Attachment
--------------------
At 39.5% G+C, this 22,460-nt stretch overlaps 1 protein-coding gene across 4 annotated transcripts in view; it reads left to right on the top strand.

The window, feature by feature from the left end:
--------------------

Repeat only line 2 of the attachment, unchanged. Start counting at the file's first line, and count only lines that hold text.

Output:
The window, feature by feature from the left end: